The New York City health department’s letter-grade system for restaurants is old news, but not really. Instituted a year ago, the consequences of letter grades are being felt by restaurateurs at every level, from high-end fine dining to casual eateries. I’ve worked in many restaurants and earned a HACCP certification during my stint at culinary school, so I have a good understanding of how easy it is for a clean restaurant to receive an undesirable grade. Clearly, though, not every diner does — and it’s bad for business.
I recently spoke with Andrew Rigie, Executive Vice President of the New York City chapter of the New York State Restaurant Association, in the hopes that he could shed some light on the situation.
Andrew, why has something that seems so simple turned out to be such a nightmare to navigate, for both diners and restaurateurs?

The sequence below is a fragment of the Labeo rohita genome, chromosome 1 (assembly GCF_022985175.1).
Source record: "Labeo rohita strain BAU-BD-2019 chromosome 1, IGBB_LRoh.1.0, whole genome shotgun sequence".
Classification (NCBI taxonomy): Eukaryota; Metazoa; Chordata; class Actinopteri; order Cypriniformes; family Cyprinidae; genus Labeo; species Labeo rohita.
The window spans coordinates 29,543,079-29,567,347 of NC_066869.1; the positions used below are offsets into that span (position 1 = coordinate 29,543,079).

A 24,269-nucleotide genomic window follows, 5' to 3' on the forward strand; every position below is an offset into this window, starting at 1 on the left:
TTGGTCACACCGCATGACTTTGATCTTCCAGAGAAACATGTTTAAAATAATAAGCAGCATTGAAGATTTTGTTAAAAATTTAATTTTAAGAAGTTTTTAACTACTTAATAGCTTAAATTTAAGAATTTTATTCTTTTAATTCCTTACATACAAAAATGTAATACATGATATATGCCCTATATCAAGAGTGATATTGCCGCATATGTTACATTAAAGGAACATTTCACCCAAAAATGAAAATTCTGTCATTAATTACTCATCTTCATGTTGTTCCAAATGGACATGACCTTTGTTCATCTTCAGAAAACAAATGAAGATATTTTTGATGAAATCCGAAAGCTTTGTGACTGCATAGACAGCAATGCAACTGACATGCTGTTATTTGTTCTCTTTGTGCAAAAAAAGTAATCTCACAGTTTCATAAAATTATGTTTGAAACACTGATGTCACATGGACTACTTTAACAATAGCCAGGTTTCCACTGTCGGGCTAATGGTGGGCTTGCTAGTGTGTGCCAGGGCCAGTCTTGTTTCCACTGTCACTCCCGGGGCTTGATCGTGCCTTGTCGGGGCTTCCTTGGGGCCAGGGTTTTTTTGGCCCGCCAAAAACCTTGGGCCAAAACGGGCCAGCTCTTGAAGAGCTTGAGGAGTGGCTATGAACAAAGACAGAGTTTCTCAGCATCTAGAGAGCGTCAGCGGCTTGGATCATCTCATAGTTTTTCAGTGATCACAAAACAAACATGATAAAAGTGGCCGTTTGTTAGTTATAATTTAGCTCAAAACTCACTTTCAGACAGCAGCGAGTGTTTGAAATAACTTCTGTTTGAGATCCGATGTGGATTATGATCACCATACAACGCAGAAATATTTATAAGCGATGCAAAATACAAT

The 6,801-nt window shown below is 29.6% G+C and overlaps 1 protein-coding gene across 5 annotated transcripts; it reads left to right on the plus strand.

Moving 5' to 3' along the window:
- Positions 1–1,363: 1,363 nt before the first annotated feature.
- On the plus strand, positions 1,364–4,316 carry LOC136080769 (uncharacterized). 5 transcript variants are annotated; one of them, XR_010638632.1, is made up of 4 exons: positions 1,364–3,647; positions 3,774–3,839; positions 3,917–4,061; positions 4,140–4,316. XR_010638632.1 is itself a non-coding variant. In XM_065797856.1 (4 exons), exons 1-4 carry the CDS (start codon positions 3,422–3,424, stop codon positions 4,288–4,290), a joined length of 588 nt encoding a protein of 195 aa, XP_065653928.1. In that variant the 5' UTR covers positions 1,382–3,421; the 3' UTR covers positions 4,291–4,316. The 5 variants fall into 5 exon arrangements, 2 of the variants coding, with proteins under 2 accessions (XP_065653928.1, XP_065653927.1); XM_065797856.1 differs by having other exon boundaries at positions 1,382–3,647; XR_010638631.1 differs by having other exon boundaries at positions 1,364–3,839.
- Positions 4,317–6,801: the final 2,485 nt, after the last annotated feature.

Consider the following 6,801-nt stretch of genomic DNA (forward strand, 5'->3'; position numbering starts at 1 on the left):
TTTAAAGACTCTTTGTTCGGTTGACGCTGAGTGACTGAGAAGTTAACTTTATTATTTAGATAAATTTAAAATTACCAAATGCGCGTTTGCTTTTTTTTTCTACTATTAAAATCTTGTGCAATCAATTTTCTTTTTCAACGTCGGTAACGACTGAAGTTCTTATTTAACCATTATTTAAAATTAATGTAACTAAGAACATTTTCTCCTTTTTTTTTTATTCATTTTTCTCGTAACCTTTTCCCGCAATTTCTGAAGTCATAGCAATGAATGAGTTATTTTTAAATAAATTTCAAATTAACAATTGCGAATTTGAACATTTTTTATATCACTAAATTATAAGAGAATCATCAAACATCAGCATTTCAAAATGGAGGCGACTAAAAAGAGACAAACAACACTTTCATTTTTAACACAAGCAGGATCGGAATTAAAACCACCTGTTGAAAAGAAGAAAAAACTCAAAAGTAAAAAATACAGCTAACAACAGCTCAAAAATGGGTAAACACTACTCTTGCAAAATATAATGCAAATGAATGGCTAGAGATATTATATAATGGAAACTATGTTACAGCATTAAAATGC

The biggest issue is that the letter grade system seems straightforward, yet it is based on a complex health code and the letter grade system is intellectually incoherent.
People feel that they understand what the letter grades really are. But, when I went to school, 90-100 percent on a test was an A, 80-90 percent was a B, and so on. What diners need to understand is that there are more than 1,000 points that a restaurant can accrue during an inspection, and it only takes 14 points to get a B and 28 points to get a C. If you use educational scoring here, 28 points is actually more than a 96%, which was an A+ when I went to school.
In reality, then, a C really *isn’t* the bad or dangerous grade some diners perceive it to be?
It’s important to recognize that a C-graded restaurant is deemed safe and sanitary enough to serve the public. If the restaurant was not safe to serve the public, the health department would shut it down.